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On Hill, Fen and Towpath (May Contain Bakewell Tarts)



 

Before I get into this blog I want to thank Louise Powell at Circular Wiltshire Walks on Instagram for this route. The route we followed is largely that put together by Louise.

 

I teamed up with my regular walking buddy and next door neighbour Stu for this walk. And what a difference a week makes. The week before I’d walked on my own not too far from this location on a boiling hot sunny day. On this day it was grey and cloudy and we were cursed with drizzle and persistent showers for much of the day. At one point I regretted not bringing gloves… in July! I blame Stu for the weather.

 

We began the walk from the little car park east of Martinsell Hill by the road that leads down to Clench and Wootton Rivers. Whilst I’ve walked over Martinsell Hill many times before I hadn’t been to the nature reserve at Jones's Mill and this struck me as a varied walk taking in hill tops, canal path and of course nature reserve. The descent from Martinsell Hill and climb back up via Giant’s Grave is quite steep so a level of fitness is required but it’s fine if you take your time… as we did.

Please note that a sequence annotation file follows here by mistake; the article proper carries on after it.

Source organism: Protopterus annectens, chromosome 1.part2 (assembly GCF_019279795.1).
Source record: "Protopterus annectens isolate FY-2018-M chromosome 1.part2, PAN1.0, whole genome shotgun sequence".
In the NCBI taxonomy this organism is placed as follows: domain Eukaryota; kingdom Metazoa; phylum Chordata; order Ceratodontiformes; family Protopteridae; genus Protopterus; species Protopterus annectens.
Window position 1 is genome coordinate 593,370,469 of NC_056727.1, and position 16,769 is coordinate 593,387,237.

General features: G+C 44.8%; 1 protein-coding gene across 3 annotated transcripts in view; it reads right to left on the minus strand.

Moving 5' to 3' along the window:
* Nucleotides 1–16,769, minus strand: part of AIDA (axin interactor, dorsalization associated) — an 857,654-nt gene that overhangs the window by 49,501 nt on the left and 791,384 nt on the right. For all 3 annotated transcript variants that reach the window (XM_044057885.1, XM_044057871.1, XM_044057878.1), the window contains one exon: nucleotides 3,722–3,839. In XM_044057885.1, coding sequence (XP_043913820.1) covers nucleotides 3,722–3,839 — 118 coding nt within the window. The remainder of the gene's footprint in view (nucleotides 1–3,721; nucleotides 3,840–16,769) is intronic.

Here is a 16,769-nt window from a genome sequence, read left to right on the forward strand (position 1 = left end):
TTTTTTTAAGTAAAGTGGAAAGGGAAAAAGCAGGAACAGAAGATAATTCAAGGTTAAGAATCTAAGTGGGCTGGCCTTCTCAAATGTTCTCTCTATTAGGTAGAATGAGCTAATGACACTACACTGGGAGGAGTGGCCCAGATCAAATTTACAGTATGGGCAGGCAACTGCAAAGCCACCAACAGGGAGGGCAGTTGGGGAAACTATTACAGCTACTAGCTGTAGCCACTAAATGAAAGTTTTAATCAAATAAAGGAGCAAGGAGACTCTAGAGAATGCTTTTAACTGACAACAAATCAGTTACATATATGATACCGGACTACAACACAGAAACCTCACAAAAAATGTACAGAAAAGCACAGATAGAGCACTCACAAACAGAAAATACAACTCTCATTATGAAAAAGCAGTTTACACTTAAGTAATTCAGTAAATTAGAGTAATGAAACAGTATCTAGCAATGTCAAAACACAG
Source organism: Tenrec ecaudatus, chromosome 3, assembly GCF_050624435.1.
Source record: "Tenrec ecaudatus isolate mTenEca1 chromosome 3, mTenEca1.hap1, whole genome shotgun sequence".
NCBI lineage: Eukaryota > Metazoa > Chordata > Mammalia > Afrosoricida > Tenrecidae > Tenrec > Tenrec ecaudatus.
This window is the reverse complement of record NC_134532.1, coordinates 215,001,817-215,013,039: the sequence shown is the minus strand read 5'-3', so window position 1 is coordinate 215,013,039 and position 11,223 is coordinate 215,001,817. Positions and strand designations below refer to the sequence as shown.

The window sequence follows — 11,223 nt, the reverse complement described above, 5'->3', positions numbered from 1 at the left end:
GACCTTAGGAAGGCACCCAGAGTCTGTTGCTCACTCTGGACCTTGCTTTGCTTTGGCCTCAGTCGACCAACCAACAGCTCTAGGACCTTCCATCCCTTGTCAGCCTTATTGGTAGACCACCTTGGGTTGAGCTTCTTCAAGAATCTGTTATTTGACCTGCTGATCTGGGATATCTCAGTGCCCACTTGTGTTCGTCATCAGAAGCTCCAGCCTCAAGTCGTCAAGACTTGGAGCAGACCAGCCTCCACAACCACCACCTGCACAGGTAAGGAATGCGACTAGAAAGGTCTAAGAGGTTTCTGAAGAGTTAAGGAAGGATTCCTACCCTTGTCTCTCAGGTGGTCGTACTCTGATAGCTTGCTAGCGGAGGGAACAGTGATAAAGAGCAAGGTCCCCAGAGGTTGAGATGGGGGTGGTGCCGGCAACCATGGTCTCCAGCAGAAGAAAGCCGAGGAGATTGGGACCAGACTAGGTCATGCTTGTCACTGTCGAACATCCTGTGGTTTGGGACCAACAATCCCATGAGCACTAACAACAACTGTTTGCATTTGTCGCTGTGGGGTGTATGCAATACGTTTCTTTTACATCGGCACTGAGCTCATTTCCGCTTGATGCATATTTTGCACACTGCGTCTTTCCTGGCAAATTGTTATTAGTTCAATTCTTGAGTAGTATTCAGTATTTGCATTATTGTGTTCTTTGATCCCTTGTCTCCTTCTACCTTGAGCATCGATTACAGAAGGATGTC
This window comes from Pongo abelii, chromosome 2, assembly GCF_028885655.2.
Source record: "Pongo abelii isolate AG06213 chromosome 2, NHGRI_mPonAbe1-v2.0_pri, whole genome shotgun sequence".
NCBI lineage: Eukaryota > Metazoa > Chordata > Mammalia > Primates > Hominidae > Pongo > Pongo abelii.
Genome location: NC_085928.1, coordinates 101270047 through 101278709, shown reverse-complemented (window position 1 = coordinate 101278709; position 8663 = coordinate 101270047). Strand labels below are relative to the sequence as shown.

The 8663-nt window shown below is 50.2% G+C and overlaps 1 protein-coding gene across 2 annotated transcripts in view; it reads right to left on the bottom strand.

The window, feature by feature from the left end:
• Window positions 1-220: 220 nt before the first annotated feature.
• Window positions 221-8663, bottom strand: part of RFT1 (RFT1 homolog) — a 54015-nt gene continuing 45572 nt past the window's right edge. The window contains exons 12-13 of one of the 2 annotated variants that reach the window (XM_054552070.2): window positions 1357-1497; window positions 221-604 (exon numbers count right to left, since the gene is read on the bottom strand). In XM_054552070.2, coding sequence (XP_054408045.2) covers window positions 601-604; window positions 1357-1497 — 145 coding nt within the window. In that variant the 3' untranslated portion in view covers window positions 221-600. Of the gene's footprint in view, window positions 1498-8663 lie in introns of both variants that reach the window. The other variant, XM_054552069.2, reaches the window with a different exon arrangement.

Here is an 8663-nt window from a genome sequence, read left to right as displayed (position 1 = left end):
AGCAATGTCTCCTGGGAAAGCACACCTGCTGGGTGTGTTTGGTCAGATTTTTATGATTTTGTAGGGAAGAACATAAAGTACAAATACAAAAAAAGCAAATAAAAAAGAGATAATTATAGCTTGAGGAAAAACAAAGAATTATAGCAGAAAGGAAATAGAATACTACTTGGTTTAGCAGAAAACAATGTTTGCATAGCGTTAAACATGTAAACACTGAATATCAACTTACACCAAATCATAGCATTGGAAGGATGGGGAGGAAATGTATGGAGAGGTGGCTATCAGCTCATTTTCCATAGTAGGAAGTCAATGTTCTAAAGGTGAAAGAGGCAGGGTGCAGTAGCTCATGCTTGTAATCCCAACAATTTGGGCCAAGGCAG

From the car park we climbed steadily towards the iconic tree near the summit of the hill, tracking round above the earthworks that tumble down its south facing escarpment – a mixture of man-made features and soil creep.


Martinsell Hill

We followed the hillside curving gradually to the left and as we climbed somewhere near the top we came across some young trees protected by wooden fencing. As we approached we both detected a faint smell of almonds. Cheerfully Stu said there were only two things that he could think of that smelled of almonds – cyanide or Bakewell tarts! If you’re reading this blog it wasn’t cyanide. A little distance away one of the guarded trees was draped with what appeared to be bunting. We began to imagine (and hope) that it was a Bakewell tart stall where some old crone might try to tempt us with her wares. ”Bakewell tart, lads?” Sadly it was not to be and they proved to be prayer flags so we plodded onwards and upwards.